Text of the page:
World War II brought a lot of changes to our world, and Goleta was no exception. Our little airport served as the backdrop for a Marine air station that served as a training base for multiple squadrons that went on to support combat operations in the Pacific Theater. This sleepy little agriculture village was abruptly invaded by the United States Marines in 1942, and the work they did in a few short years changed Goleta forever.

SB airport today2

This is how things look today. The ever expanding UCSB at the top and the Santa Barbara Airport at the bottom. The size of the airport and the location of the university are both direct results of the U.S. Marine base.


This photo from 1938 shows how things looked a few years before before the war. The red arrow points to downtown Goleta. The white arrow shows the single runway of the earliest stages of the airport. The green arrow points to a complete Mescaltitlan Island.  The slough was still a large lagoon of sorts, and the mesa that holds UCSB was farmland.

Santa Barbara airport election

As tensions in the world increased, the United States Government established a program to construct airports across the country on a cost-sharing basis with local governments. Since Goleta already had a little airfield with a lot of empty land around it, it seemed a natural for expansion. Thomas M. Storke, editor and publisher of the News Press, used his influence to secure Santa Barbara’s enrollment in the government program.


In 1941, construction began on the new Santa Barbara Municipal Airport. A  portion of Mescaltitlan Island was used as fill dirt to turn the marshlands of the slough into runways and a beautiful Spanish style terminal was built to service commercial air customers.


After we entered the war, the United States Army began building concrete revetments, seen on the lower left, and they stationed fighter planes at the airport. The Navy sent the first Marines to Goleta in 1942 and they petitioned the government to make it a Marine base. They chose Goleta because the climate allowed year round training and because an airfield was already in place.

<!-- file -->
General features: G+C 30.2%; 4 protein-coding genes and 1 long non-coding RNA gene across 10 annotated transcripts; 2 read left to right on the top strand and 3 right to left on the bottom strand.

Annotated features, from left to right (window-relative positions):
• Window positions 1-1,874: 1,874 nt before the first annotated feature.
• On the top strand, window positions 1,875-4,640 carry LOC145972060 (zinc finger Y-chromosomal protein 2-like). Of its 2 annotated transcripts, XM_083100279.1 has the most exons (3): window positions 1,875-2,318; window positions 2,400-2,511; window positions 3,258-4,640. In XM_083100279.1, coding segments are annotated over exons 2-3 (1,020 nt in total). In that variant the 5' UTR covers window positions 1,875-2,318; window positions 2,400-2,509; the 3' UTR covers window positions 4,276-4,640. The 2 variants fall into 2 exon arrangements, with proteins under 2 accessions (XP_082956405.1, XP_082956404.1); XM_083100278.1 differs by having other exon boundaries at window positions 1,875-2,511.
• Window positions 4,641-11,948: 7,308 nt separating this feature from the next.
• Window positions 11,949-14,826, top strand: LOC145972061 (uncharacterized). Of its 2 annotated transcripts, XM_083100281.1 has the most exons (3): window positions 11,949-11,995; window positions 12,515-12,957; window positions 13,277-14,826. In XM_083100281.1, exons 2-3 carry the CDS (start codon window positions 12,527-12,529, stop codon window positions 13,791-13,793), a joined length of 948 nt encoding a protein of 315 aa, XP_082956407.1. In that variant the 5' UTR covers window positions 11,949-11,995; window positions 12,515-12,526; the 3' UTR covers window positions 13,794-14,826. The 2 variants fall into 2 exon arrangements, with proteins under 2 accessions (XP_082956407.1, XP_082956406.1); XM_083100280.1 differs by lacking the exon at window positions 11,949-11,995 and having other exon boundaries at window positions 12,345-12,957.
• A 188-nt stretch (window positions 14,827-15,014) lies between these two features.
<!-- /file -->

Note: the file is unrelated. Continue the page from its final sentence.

Tents were set up as temporary barracks on the dry, high ground at the northeast end of the airport. Drinking water had to be trucked in from town.first Goleta marines


The two old General Western hangars were used for additional barracks and a mess hall.  A temporary station headquarters was set up in the old terminal building and for squadron areas they used the former Army revetments.hangars

The old terminal in the middle has been demolished, but the two original hangars still stand today near the corner of Hollister and Fairview, patiently awaiting restoration.

MCAS SB - Rain

Things were pretty rough for the first Marines. High tides and heavy rains flooded the landing field with mud, so four-wheel drive Jeeps were required to get around the base. Mosquitoes were abundant and a constant nuisance.  The Marines nicknamed the station “The Swamp” and a standing joke among the pilots was to request permission to land on Santa Barbara Lake.

A problem the airport built on a slough still has to this day….

hog farm

Another thing that made life difficult for the first Marines was the stench and flies coming from a thriving hog farm and slaughterhouse on Fairview Avenue. The prevailing winds blew the not so fresh aroma straight at their temporary living quarters. The white arrow shows the hog farm and the red arrow shows the two old hangars in this photo from the 1930’s. The hog farm suffered a mysterious fire, and was soon after removed to make more room for the base.20